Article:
“How will we keep the French in tow?” I asked. I didn’t want a war, especially one that we were destined to lose.

Cecil was blunt. “A marriage.”

“You want me to make a French marriage?” It sounded silly. My cousin was already part of the French troupe, and the Dowager Queen held little respect for me. She’d never have me as a daughter, Queen of England or no.

Cecil shook his head, and I breathed out. “You’ll need to make a Habsburg marriage.”

“As if I haven’t already been doing that?” I felt sweat on my forehead. “I’ve seen the Austrian ambassador three times in the past week. I have this all worked out.”

“But you wrote to the Emperor declining the marriage, Your Majesty.”

“Does the Emperor think I can’t change my mind?” I stroked my hand, feeling the softness and warmth of it. “He may be Catholic, but we are of the same species, and any human will know that opinions do change.”

Cecil was quick to fling back, “But that doesn’t mean they expect it.”

I sighed. “But surely he thinks that I may have changed my mind? I have shown the Imperial ambassador especial favor. Surely he’s reported that to the Emperor.”

“Nevertheless, if you want the ambassador to know for sure that you are set on this marriage, you must write to him again.”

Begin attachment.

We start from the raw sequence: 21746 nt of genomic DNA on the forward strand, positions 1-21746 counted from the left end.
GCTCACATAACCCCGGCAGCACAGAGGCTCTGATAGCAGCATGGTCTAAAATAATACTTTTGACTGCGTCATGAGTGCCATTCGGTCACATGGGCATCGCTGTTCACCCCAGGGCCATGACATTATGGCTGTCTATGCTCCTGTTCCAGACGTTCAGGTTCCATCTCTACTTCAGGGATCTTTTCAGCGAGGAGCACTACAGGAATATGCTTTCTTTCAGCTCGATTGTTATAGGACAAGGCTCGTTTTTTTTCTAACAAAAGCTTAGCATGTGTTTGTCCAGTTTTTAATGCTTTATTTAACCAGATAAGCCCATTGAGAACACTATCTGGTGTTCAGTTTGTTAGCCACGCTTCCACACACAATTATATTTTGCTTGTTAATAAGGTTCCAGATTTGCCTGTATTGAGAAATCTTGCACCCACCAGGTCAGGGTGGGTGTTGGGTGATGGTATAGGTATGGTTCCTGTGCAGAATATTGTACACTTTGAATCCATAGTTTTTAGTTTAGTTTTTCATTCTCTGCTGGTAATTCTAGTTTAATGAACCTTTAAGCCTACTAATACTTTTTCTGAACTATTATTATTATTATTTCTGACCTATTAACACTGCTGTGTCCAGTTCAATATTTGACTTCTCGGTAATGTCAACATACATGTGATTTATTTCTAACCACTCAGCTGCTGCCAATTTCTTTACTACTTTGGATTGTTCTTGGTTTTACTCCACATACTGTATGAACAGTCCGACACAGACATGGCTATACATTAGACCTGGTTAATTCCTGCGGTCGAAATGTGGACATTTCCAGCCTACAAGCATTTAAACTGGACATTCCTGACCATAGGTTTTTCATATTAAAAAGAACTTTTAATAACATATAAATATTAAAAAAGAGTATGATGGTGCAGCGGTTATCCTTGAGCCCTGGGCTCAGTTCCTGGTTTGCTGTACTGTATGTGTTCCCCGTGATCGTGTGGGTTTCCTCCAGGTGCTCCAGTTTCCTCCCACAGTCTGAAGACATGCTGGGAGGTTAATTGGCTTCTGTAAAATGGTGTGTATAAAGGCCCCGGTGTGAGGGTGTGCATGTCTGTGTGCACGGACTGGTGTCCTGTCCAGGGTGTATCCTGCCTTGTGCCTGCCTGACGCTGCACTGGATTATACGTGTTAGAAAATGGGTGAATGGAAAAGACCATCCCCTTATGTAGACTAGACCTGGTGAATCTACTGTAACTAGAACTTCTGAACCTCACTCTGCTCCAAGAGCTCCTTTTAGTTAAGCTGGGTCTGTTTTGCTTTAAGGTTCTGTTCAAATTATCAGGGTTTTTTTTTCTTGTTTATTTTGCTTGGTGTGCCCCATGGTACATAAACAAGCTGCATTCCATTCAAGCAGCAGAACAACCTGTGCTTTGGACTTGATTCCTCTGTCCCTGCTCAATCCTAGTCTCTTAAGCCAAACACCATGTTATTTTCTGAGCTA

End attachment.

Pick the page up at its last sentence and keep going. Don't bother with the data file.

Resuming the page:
Your Royal Highness,

I have been thinking very much about your son the Archduke Charles, and it has come to my attention that perhaps he should come to England. After all, I cannot marry a man I have not seen. Pray, send him to me, and I am sure you will hear of a betrothal soon.

Sincerely,

Elizabeth R.

I rode with Robin the next day, under the cover of a rosy sun. “The Archduke might come here.”

His face grew pale. “Here?” he echoed. “To England?” When I nodded, he exclaimed, “But you told the Emperor--”

“I know what I told him. But Robin, my cousin is on the throne of France. How long do you think it will take for her to rally them and come to claim England for herself? I need a marriage that will protect me from France, and a Habsburg one is just that.”